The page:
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Between a Rock and a Hard Place: Federal Circuit Says Its Required to Accord the PTAB Deference Until Instructed Otherwise by SCOTUS or Congress

shutterstock_197051783On Tuesday, April 26, 2016, the Federal Circuit issued an order denying a petition filed by Merck & Cie for rehearing en banc of an Inter Partes Review (“IPR”) final written decision by the Patent Trial and Appeal Board holding several Merck patents invalid as obvious.  Merck & Cie v. Gnosis S.P.A. et al., Case No. 2014-1779 (Fed. Cir., Apr. 26, 2016).  While sympathetic to the challenge that a patentee faces in defending patent validity on appeal under the lower “substantial evidence” standard, the Court affirmed its December 2015 ruling in Merck & CIE v. Gnosis S.P.A. et al., Case No. 2014-1779 (Fed. Cir., Dec. 17, 2015) that the “substantial evidence” review standard applies to post-grant review decisions by the Board.

In reaching its decision, the Court found itself bound by its In re Gartside precedent requiring that agency factual findings are to be reviewed for “substantial evidence.”  Writing for the Court majority, Judge O’Malley explained that applying the “substantial evidence” standard to Board decisions is dictated by 5 U.S.C. § 706 of the Administrative Procedure Act and the U.S. Supreme Court’s ruling in Dickinson v. Zurko, 527 U.S. 150 (1999) that a more searching review for “clear error” applies only to “court/court” review and not “court/agency” review.  Under the “substantial evidence” standard, the Court only inquires whether the agency could have reasonably made its decision as opposed to correctly made the decision given relevant evidence.

The majority opinion acknowledged the nuanced nature of IPR proceedings and noted that in enacting the America Invents Act (“AIA”), Congress intended to create a special adjudicative process for more expedient and efficient patent dispute resolution by administrative judges.  The Court also stated that, because post-grant review was designed to replace district court litigation in meaningful ways and leads to an estoppel, allowing review for “clear error” would be consistent.  But because the AIA does not provide express language mandating the “clear error” standard for appellate review of Board decisions, the Court concluded that it remains bound by the “court/agency” review precedents.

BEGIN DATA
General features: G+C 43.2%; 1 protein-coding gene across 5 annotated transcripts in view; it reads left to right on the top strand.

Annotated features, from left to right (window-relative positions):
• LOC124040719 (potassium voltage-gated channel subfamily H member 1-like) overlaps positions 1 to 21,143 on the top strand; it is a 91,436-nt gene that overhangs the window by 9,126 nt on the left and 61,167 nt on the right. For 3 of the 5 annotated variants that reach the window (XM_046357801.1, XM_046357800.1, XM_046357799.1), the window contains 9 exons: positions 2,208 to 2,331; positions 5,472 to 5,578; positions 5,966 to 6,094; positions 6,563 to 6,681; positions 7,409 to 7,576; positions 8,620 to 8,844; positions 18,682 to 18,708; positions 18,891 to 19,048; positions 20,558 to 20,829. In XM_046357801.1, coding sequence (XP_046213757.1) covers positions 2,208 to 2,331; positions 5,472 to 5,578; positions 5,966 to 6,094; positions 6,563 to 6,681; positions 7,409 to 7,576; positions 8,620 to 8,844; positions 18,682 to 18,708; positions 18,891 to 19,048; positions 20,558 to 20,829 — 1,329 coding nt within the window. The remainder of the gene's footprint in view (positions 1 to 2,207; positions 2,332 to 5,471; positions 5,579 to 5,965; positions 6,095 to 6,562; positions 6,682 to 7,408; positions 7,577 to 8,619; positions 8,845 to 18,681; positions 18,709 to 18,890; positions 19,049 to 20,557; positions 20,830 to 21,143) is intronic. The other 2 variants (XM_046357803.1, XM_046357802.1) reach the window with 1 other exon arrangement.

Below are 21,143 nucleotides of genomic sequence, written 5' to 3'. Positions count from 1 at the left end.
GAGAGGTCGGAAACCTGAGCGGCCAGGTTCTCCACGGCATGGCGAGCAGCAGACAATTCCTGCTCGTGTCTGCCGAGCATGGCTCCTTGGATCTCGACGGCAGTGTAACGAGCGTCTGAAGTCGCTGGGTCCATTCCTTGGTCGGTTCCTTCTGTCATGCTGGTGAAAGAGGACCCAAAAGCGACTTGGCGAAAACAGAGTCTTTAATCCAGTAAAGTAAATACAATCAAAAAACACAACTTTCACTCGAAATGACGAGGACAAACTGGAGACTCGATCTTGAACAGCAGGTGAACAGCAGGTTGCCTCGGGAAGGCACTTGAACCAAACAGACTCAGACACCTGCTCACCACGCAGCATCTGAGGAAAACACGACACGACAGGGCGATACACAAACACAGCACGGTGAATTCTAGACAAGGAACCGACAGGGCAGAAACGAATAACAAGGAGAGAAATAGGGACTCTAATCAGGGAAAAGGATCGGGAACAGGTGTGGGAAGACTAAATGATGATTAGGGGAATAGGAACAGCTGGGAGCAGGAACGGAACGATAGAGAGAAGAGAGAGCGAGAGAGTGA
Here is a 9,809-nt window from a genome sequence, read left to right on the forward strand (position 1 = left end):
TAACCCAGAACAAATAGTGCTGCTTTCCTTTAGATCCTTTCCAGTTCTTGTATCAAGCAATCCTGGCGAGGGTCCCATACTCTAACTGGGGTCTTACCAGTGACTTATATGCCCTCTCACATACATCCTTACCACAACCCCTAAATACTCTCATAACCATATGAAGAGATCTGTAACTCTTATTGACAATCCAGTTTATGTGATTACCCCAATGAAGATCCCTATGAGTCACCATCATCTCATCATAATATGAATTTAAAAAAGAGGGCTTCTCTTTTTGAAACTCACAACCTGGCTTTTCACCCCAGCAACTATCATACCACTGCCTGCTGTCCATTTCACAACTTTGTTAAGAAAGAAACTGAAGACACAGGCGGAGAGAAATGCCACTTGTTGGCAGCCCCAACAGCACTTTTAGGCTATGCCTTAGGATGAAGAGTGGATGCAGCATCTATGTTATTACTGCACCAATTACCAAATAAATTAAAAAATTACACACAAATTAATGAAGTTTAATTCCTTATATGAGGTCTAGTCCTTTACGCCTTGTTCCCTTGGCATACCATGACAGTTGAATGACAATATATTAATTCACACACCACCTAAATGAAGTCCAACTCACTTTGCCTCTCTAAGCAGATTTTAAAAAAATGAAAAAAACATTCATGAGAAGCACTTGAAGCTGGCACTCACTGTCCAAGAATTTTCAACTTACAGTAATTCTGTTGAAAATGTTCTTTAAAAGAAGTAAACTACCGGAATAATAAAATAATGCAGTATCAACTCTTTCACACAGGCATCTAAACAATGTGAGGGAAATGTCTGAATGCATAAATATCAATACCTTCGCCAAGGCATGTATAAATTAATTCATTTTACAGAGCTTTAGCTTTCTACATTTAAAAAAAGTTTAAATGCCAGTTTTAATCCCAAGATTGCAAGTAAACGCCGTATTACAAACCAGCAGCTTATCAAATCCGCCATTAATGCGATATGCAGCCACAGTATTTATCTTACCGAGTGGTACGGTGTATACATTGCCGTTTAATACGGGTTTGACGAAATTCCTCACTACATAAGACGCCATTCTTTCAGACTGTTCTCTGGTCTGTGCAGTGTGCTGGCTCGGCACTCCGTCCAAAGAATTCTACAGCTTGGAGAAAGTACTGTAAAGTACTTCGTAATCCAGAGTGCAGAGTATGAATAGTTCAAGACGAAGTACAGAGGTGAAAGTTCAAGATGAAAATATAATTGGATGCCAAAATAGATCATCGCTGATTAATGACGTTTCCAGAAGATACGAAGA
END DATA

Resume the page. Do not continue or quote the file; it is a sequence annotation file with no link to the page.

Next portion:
Echoing her dissent in the December 2015 decision (here), Judge Newman reiterated that 1) the Zurko decision does not prohibit objective review for “clear error” because the AIA created a new tribunal that substitutes for district court action and warrants the same judicial review standard; 2) the highly-deferential “substantial evidence” review standard defeats the purpose of this substitution, as it does not review for correctness; and 3) post-grant proceedings are trials between private parties (not an agency grant) and require commensurate review.

It may be possible for Merck to petition the Supreme Court to hear the case, but for now, as the Federal Circuit sets forth in yesterday’s ruling, patentees challenging the factual findings of the Board in post-grant proceedings will continue to have a tough road to hoe “unless and until Congress or the Supreme Court sees fit to change [the] standard of review expressly.”

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Brad M. Scheller is an experienced patent litigator and strategic counselor to start-up ventures and established businesses in the mechanical and electrical arts, with a focus in EV and battery technologies and advising clients on patent portfolio growth, management and enforcement. He represents clients before the United States Patent and Trademark Office and as lead counsel in federal district court and appellate litigation across the country.